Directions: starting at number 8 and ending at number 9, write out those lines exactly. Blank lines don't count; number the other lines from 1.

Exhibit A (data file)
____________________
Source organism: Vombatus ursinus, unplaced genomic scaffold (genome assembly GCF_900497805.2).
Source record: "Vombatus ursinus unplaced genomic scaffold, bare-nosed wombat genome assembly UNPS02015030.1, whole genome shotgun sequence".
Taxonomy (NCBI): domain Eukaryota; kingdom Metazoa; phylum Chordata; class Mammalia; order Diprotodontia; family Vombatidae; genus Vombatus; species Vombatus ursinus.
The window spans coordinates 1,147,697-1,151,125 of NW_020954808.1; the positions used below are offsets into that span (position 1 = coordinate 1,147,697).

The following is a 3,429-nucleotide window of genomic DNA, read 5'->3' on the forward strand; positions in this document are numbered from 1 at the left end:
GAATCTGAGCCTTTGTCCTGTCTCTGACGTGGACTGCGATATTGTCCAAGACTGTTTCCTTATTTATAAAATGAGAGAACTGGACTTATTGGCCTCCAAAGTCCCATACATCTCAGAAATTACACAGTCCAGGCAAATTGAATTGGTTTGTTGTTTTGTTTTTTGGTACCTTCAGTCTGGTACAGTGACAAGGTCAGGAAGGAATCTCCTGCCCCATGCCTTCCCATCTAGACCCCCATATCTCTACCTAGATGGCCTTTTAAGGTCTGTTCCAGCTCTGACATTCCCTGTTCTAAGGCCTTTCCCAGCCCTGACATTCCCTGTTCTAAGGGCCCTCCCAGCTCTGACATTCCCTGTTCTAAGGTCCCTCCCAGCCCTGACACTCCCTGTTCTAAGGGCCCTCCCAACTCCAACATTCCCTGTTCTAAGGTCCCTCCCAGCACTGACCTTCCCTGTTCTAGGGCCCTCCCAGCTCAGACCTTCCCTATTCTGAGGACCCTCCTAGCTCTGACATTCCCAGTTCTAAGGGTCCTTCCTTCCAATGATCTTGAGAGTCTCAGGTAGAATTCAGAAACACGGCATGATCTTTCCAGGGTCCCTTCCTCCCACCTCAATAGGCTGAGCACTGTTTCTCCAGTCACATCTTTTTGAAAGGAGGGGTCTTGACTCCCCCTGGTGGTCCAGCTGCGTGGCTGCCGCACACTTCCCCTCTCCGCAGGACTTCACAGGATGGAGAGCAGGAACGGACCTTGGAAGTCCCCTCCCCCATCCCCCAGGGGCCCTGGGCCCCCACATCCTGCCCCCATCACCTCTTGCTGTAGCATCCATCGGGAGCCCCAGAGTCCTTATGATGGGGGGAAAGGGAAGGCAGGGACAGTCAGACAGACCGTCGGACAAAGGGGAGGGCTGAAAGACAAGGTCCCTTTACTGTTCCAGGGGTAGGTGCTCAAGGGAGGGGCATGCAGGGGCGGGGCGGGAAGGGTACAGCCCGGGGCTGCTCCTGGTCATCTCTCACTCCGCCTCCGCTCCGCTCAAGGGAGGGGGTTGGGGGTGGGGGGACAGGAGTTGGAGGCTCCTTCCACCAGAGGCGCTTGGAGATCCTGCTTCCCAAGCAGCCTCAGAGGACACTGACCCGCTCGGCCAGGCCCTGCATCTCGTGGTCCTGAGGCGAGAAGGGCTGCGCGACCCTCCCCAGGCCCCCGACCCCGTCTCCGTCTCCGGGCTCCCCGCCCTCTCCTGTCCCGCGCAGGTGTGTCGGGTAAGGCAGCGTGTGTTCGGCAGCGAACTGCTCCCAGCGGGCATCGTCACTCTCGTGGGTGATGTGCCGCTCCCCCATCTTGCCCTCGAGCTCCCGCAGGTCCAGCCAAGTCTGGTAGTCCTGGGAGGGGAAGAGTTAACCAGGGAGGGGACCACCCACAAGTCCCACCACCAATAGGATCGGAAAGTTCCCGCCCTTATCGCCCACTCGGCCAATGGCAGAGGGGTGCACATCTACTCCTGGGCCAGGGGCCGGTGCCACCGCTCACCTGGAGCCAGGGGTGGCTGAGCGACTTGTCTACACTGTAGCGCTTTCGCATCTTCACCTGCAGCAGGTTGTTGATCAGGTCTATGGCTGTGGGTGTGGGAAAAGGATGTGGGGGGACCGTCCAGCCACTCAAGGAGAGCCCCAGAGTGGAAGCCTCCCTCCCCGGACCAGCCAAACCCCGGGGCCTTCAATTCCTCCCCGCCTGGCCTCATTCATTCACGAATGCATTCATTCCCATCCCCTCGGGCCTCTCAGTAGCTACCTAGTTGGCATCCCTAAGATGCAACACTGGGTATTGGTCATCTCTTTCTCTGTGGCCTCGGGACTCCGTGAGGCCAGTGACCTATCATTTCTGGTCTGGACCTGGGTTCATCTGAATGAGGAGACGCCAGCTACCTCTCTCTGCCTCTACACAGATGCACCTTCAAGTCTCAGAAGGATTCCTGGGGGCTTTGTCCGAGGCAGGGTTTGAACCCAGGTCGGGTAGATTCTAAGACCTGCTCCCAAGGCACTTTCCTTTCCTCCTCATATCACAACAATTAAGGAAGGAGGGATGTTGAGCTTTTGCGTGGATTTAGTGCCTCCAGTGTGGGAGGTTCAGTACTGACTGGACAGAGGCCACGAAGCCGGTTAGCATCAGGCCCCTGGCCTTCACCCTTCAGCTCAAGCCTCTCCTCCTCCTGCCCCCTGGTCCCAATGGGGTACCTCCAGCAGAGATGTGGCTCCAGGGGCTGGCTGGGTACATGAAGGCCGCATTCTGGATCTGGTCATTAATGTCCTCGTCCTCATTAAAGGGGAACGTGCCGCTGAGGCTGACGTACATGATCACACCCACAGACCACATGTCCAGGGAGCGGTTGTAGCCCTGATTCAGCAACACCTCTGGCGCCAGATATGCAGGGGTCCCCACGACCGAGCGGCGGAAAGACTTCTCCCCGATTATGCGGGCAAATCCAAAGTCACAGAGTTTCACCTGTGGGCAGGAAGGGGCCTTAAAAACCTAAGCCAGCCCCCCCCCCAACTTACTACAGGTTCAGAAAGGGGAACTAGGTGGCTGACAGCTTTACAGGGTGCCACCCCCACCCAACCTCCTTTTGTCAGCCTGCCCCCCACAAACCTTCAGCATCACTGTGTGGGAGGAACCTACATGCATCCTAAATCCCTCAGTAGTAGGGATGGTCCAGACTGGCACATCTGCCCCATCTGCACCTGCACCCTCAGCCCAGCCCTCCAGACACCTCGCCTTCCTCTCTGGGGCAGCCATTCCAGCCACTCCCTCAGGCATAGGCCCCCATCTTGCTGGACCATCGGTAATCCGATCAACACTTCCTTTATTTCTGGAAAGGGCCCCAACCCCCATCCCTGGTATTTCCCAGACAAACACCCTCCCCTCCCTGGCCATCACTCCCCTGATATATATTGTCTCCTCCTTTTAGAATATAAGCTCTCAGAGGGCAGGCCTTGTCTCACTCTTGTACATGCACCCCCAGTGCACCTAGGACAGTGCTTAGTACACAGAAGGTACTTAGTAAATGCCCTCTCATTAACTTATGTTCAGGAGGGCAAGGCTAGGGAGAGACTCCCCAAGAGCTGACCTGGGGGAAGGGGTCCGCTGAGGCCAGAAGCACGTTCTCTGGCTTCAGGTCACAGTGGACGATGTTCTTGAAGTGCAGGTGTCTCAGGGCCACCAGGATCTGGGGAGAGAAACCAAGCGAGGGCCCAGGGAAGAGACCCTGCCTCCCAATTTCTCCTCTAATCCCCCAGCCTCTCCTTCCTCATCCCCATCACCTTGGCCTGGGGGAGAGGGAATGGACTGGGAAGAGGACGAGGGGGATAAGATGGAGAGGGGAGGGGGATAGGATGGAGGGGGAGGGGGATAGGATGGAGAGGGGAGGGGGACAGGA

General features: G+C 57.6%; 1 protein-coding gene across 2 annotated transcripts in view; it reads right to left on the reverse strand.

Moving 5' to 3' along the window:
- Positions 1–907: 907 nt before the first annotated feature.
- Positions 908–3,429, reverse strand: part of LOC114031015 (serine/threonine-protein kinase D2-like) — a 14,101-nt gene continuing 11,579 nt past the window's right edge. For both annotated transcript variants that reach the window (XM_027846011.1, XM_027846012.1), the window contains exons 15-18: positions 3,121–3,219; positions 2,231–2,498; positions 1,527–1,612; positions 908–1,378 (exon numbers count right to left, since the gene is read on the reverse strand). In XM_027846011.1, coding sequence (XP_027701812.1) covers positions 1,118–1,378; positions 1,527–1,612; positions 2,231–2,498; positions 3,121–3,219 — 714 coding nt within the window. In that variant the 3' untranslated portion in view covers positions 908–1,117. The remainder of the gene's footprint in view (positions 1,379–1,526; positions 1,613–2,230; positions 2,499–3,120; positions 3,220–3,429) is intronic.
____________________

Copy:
Moving 5' to 3' along the window:
- Positions 1–907: 907 nt before the first annotated feature.